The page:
Dr. Linda Konnerth

Buber Fellow: 
2016
Research Field: 
Historical linguistics 
Academic interests: 
historical linguistics, (diachronic) morphosyntax, verbal person indexation, Trans-Himalayan (Sino-Tibetan) language family (especially the South Central, or Kuki-Chin, branch), languages of Northeast India, language contact, linguistic typology, linguistic fieldwork, language description and documentation
Current Projects: 
  • Hierarchical agreement in South Central (Kuki-Chin) languages
  • A grammar of Monsang
  • Evidence of Karbi language contact from its song language
Curriculum Vitae: 
Education
  • PhD, 2014, Linguistics, University of Oregon
  • MA, 2009, Linguistics, University of Oregon
Publications: 
Edited volumes
  • DeLancey, Scott, and Linda Konnerth. In preparation. Verb agreement systems in languages of the Eastern Himalayan region. LPEHR series. Canberra: Australian National University, Asia-Pacific Linguistics Open Access.
  • Konnerth, Linda, Stephen Morey, and Amos Teo. In preparation. North East Indian Linguistics Volume 8. Canberra: Australian National University, Asia-Pacific Linguistics Open Access.
  • Konnerth, Linda, Stephen Morey, Priyankoo Sarmah, and Amos Teo. 2015. North East Indian Linguistics Volume 7. Canberra: Australian National University, Asia-Pacific Linguistics Open Access.
  • Hyslop, Gwendolyn, Linda Konnerth, Stephen Morey, and Priyankoo Sarmah. 2014. North East Indian Linguistics Volume 6. Canberra: Australian National University, Asia-Pacific Linguistics Open Access.
Peer-reviewed articles
  • Konnerth, Linda. Forthcoming. “The historical phonology of Monsang (Northwestern South-Central/“Kuki-Chin”): A case of reduction in phonological complexity.” Himalayan Linguistics.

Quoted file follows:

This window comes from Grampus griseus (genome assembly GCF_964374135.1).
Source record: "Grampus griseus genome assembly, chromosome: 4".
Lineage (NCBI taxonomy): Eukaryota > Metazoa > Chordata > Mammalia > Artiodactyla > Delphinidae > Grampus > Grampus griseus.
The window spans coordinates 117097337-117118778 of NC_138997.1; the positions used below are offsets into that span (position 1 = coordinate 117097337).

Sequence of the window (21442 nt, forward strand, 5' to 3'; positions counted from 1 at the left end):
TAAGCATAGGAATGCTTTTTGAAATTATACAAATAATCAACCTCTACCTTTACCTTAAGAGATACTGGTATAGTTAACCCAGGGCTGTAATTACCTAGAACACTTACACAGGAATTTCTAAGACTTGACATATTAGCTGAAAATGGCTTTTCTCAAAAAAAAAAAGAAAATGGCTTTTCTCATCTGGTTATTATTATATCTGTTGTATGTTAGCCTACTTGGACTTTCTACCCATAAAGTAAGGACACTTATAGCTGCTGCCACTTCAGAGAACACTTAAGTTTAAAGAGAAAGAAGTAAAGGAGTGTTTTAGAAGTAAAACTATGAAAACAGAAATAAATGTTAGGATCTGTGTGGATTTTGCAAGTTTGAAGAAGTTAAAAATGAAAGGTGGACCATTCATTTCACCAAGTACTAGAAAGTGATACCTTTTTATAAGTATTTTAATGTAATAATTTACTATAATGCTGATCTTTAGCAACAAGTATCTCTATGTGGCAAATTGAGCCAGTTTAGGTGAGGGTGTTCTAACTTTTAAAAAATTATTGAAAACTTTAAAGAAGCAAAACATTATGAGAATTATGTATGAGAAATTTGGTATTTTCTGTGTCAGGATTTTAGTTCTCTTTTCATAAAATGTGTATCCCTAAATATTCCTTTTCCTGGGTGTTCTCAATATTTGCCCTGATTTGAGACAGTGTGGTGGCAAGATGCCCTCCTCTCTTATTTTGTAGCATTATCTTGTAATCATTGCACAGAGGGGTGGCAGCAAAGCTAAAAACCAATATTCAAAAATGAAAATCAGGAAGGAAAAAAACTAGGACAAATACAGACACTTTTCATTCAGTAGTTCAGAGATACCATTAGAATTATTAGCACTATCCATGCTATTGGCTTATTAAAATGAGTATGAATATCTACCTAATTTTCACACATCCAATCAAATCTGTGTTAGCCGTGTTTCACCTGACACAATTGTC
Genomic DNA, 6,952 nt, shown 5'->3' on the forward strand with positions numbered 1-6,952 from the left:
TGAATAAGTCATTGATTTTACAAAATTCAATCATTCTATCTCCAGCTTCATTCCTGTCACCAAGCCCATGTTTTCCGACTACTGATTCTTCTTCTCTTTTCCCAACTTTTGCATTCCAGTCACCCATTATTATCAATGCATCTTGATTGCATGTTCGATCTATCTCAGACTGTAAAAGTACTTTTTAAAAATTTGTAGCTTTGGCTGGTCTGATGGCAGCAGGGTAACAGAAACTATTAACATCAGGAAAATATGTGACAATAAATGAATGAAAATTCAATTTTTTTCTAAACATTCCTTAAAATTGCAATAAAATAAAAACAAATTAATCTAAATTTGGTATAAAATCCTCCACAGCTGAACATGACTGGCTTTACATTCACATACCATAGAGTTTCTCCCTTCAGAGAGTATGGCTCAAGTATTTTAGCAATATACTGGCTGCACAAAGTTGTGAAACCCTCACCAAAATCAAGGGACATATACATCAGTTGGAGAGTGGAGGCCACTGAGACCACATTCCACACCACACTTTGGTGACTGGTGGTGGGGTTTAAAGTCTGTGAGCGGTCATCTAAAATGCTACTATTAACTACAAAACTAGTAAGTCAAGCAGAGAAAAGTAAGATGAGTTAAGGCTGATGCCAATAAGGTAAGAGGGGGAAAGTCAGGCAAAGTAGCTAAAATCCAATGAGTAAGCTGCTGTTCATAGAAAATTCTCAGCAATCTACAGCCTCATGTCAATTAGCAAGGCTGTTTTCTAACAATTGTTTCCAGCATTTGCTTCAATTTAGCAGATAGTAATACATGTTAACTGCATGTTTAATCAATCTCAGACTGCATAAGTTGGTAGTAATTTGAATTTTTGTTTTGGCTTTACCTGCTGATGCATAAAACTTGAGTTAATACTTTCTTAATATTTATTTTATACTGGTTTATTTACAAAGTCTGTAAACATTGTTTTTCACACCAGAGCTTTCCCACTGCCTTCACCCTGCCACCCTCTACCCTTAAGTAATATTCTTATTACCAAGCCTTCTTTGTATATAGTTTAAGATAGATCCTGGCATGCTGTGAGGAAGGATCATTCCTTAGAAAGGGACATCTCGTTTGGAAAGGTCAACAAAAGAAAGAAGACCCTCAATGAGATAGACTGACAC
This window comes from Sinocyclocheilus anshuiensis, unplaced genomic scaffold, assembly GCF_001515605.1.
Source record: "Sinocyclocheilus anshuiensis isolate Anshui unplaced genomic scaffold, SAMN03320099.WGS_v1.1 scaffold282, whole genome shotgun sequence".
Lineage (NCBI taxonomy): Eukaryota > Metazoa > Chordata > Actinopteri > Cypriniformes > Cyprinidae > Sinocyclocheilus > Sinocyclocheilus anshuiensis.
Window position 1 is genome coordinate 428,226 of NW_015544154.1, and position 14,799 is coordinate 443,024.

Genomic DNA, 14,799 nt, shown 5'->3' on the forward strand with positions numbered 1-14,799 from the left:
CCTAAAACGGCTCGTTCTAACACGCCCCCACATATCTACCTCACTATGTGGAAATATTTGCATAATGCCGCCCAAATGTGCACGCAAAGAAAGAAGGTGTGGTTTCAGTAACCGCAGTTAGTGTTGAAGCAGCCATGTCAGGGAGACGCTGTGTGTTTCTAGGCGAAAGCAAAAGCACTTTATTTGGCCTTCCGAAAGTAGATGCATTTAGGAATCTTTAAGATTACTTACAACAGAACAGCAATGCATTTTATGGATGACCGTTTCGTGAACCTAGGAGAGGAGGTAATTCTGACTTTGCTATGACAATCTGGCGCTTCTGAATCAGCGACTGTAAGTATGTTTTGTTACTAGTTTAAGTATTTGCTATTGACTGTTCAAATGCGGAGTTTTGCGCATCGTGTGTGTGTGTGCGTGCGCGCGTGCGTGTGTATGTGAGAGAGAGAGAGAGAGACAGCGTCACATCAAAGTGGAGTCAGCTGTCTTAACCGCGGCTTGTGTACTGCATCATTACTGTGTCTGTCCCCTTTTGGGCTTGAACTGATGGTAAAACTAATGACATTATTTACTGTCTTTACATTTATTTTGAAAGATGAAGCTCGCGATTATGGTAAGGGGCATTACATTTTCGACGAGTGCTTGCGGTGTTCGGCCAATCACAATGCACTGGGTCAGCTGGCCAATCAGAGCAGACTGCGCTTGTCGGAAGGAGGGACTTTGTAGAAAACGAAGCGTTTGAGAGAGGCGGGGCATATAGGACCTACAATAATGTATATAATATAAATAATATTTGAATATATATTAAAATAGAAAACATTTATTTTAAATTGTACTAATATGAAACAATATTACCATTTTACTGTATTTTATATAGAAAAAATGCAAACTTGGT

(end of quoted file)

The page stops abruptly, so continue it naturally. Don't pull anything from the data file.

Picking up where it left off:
• Konnerth, Linda. 2016. “The Proto-Tibeto-Burman nominalizing prefix *gV -.” Linguistics of the Tibeto-Burman Area 39 (1): 3–32.
  • Joseph, U.V., and Linda Konnerth. 2015. “Using Eastern Indo-Aryan borrowings in Tiwa to help model the contact scenarios: A case study in loanword phonology.” In Language and culture in Northeast India and beyond: In honor of Robbins Burling, edited by Mark Post, Stephen Morey, and Scott DeLancey, 140–161. Canberra: Australian National University, Asia-Pacific Linguistics.
  • Konnerth, Linda. 2015. “A new type of convergence at the deictic center: Second person and cislocative in Karbi (Tibeto-Burman).” Studies in Language 39 (1): 24–45. 
  • Konnerth, Linda, and Amos Teo. 2014. “Acoustic-statistical and perceptual investigations of Karbi tones: A peculiar case of incomplete neutralisation of F0.” In North East Indian Linguistics Volume 6, edited by Gwendolyn Hyslop, Linda Konnerth, Stephen Morey, and Priyankoo Sarmah, 13-37. Canberra: Australian National University, Asia-Pacific Linguistics Open Access. 
  • Konnerth, Linda. 2012. “The nominalizing velar prefix *gV- in Tibeto-Burman languages of Northeast India.” In North East Indian Linguistics Volume 4, edited by Gwendolyn Hyslop, Stephen Morey, and Mark W. Post, 58-80. New Delhi: Foundation/Cambridge University Press India. 
  • Konnerth, Linda. 2011. “Functions of nominalization in Karbi.” In North East Indian Linguistics Volume 3, edited by Gwendolyn Hyslop, Stephen Morey, and Mark W. Post, 120-34. New Delhi: Foundation/Cambridge University Press India.
Other articles
  • Konnerth, Linda, and Koninglee Wanglar. Accepted. “Person indexation in Monsang from a diachronic perspective.” In Verb agreement systems in languages of the Eastern Himalayan region, edited by Scott DeLancey and Linda Konnerth. LPEHR series. Canberra: Australian National University, Asia-Pacific Linguistics Open Access.
  • Konnerth, Linda. 2017. “Karbi.” In The Sino-Tibetan Languages, 2nd edition, edited by Randy J. LaPolla and Graham Thurgood, 302-321. Abingdon, New York: Routledge.
  • Konnerth, Linda. 2014. “Additive Focus and Additional Functions of Karbi (Tibeto-Burman) =tā.” In Proceedings of the 38th Annual Meeting of the Berkeley Linguistics Society, edited by Kayla Carpenter, Oana David, Florian Lionnet, Christine Sheil, Tammy Stark, and Vivian Wauters, 206–222. Berkeley, CA: eLanguage (Linguistic Society of America).